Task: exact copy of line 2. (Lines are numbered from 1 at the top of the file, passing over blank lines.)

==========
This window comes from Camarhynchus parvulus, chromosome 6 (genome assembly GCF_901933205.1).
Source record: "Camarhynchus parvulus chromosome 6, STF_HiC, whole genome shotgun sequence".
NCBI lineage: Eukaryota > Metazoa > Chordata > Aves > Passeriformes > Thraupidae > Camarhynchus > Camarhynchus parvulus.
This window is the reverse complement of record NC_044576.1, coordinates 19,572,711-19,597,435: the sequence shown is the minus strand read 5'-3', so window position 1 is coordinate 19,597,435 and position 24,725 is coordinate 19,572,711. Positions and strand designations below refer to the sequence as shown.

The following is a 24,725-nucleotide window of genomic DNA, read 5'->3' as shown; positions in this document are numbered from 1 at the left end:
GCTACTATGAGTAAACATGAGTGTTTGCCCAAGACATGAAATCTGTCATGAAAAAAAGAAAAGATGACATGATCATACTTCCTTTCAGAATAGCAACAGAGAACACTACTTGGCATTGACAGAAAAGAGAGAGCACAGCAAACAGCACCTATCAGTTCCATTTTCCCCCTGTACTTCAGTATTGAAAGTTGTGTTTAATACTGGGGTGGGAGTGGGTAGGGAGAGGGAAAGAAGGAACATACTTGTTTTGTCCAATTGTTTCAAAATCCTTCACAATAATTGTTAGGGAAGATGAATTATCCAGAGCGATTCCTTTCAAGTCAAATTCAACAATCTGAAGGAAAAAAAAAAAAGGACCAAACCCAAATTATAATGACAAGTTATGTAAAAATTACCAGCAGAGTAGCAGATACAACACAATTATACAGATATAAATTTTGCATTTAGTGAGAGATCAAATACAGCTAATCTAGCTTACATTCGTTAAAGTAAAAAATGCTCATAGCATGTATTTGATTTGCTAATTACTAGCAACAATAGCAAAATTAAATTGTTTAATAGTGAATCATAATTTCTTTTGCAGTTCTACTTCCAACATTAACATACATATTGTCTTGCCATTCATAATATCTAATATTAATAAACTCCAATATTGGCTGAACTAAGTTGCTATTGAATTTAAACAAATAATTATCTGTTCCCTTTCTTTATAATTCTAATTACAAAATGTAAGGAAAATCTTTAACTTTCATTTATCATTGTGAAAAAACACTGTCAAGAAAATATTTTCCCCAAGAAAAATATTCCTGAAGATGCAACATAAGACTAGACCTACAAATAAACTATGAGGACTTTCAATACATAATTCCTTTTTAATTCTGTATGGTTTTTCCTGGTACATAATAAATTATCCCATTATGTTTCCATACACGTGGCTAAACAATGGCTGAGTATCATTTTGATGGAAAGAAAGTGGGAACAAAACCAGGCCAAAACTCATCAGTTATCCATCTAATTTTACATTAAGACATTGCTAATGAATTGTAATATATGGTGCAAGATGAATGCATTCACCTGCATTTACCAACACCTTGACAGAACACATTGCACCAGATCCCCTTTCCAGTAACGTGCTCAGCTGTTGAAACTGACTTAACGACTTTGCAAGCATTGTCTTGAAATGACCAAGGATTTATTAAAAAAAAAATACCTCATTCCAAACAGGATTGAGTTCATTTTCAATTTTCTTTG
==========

Source record: "Camarhynchus parvulus chromosome 6, STF_HiC, whole genome shotgun sequence".